These prospects could be called up

Detroit Tigers

Movement from alternate site camps to the big leagues has been constant this season, with injuries and COVID-19 positive tests making it necessary for nearly all teams to dip into their pool of prospects for help.

We’re talking elite-level, highly ranked prospects being called up to contribute. As of this writing, and that could change at any moment, there were 21 Top 100 prospects in the big leagues, with Giants catcher Joey Bart being the latest.

There are likely going to be many more to come. What prospect is likely to get called up by each organization between now and the end of the season? Read on to find out.


Blue Jays: Simeon Woods Richardson, RHP (No. 4)
The former Mets second-round pick (2018) joined the Blue Jays in last summer’s Marcus Stroman deal and finished the season as an 18-year-old in the Class A Advanced Florida State League, posting a 2.54 ERA, 0.88 WHIP and .182 BAA in six starts. The 6-foot-3 right-hander may be young — he doesn’t turn 20 until Sept. 27 — but he’s advanced for his age in all regards on the mound and likely would have spent much of the 2020 season in Double-A. Much like Nate Pearson, Woods Richardson is a big part of the Blue Jays’ future.

Orioles: Dean Kremer, RHP (No. 10)
After a very strong Arizona Fall League showing last fall (2.37 ERA, 23 K, 4 BB in 19 IP), Kremer was added to the Orioles’ 40-man roster. One of the prospects who came to Baltimore from the Dodgers in the Manny Machado trade, Kremer had a minor groin injury earlier this summer, but he has been throwing well at the alternate training site as he’s built himself back up, putting him in prime position for a callup soon.

Rays: Wander Franco, SS (No. 1/MLB No. 1)
That the Rays have a deep and versatile active roster and player pool makes Franco, MLB Pipeline’s top-ranked prospect, a bit of a longshot to get called up this season. At the same time, there’s little doubt that the 19-year-old switch-hitter would be just fine in the big leagues if that were to happen after he posted a .336/.405/.523 line with 71 extra-base hits, 110 RBIs and more walks (83) than strikeouts (54) across his first two pro seasons.

Red Sox: Bobby Dalbec, 3B/1B (No. 3)
The Red Sox are struggling, so they might as well start figuring out what they have for the future. Dalbec has massive raw power (his 59 homers in 2018-19 rank sixth in the Minors), plays a fine third base (though he’s blocked by Rafael Devers there) and is also worth a look at first base or DH.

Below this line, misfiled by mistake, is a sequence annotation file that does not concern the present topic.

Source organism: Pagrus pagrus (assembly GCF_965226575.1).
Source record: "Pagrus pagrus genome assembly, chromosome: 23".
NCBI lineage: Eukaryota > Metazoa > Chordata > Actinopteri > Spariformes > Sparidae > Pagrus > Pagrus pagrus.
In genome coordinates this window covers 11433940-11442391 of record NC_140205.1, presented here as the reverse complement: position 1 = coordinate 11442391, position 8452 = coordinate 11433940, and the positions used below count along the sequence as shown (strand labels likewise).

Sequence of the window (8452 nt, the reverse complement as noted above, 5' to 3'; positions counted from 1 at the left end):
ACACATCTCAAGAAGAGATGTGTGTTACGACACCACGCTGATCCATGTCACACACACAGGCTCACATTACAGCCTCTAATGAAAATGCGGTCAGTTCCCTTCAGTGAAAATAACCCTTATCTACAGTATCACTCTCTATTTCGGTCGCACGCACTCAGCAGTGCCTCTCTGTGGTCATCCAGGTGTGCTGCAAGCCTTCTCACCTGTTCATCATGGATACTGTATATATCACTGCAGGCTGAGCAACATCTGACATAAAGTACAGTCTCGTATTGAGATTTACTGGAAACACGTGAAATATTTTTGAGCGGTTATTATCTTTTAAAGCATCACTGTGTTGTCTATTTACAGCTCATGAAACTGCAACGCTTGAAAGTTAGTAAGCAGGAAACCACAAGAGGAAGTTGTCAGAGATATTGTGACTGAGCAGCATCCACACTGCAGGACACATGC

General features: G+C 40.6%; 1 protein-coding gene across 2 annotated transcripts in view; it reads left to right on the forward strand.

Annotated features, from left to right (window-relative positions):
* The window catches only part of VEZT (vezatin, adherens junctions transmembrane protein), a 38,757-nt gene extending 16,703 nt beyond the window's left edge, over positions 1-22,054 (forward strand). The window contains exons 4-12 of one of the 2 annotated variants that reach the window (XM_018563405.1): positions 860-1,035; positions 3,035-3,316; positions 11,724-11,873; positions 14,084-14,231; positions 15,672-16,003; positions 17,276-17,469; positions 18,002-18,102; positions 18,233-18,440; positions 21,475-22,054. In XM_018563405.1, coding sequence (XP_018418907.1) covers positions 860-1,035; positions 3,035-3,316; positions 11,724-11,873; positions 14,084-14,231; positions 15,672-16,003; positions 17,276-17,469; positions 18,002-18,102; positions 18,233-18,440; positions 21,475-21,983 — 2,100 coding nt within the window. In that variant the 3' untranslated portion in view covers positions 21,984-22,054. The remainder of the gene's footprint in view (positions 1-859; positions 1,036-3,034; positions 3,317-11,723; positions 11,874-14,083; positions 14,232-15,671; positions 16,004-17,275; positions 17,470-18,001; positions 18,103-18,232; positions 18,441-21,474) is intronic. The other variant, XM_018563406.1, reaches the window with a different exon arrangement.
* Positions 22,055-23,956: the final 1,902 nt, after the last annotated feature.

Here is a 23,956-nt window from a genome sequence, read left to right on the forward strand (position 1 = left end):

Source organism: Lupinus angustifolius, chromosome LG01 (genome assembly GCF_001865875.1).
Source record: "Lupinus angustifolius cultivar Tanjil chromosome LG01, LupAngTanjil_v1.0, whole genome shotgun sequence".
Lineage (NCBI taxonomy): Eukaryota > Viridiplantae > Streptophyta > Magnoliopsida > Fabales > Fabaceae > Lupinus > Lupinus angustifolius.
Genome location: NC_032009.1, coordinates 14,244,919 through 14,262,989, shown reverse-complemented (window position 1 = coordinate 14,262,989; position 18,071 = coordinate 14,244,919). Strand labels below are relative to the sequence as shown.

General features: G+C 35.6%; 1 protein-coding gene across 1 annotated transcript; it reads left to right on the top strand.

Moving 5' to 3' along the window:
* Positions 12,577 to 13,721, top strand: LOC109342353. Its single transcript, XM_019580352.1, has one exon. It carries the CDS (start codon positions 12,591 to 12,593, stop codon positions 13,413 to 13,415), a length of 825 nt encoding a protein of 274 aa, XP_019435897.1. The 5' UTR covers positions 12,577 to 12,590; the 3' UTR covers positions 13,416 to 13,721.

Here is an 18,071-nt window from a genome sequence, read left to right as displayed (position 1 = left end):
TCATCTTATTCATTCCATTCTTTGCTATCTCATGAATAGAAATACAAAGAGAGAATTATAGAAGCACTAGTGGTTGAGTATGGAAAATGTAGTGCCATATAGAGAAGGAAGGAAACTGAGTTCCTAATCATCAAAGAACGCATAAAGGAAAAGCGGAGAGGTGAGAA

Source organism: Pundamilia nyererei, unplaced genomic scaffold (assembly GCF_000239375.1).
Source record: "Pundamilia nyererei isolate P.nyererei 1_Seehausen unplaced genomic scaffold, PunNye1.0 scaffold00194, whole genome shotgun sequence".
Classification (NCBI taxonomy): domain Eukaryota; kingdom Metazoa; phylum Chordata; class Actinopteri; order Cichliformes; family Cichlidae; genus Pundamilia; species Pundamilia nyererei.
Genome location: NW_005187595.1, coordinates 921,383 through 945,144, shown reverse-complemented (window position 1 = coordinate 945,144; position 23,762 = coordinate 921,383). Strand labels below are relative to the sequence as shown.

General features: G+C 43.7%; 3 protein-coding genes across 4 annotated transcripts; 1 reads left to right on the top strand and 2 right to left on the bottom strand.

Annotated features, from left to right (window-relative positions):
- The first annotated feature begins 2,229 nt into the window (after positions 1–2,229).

Yankees: Clarke Schmidt, RHP (No. 2/MLB No. 97)
A near lock for the postseason, the Yankees should focus on building the best postseason club possible — and that would include Schmidt, who starred down the stretch in Double-A last year as well as during Spring Training and Summer Camp. He can show three plus pitches and his command continues to get better as he puts Tommy John surgery in 2017 further behind him.


Indians: Daniel Johnson, OF (No. 14)
The Indians look like a playoff lock despite lacking a single outfielder with an OPS better than .636. Johnson made the Opening Day roster and was sent to the alternate training site after going 1-for-12, but he’s worth another look because he has one of the best power/speed combinations in the organization, not to mention a well-above-average arm and the ability to play all three outfield spots.

Royals: Daniel Lynch, LHP (No. 4/MLB No. 66)
The Royals have begun to reap the fruits of their incredible 2018 Draft haul in 2020 with their early-season promotions of right-hander Brady Singer and left-hander Kris Bubic, and the club has several more impact-caliber arms waiting in the wings at its alternate training site. Among that group, Lynch, the No. 34 overall pick in the ’18 Draft, possesses the most big league-ready stuff with his electric fastball-slider combo. He could conceivably be used as either a starter or reliever if the Royals want to begin acclimating him to the Majors.

Tigers: Matt Manning, RHP (No. 3/MLB No. 25)
This week has already seen two of the Tigers’ three Top 100 prospects (Casey Mize and Tarik Skubal) make their big league debuts, and it might not be long until Manning, the 2016 Draft’s ninth-overall pick, gets his turn. He’s less polished than Mize and Skubal but arguably possesses better pure stuff with a fastball that reached triple digits during Spring Training, a plus curveball and a changeup that continues to improve.

Twins: Alex Kirilloff, OF (No. 2/MLB No. 34)
When he’s healthy, the 2016 first-rounder always rakes. He hit well during Summer Camp and has continued to show off his sweet left-handed swing at the Twins’ alternate site. There isn’t a clear spot to playing time right now, but having his bat coming off the bench, while being able to nab occasional at-bats in an outfield corner, at first or at DH, could come in handy.

White Sox: Dane Dunning, RHP (No. 8)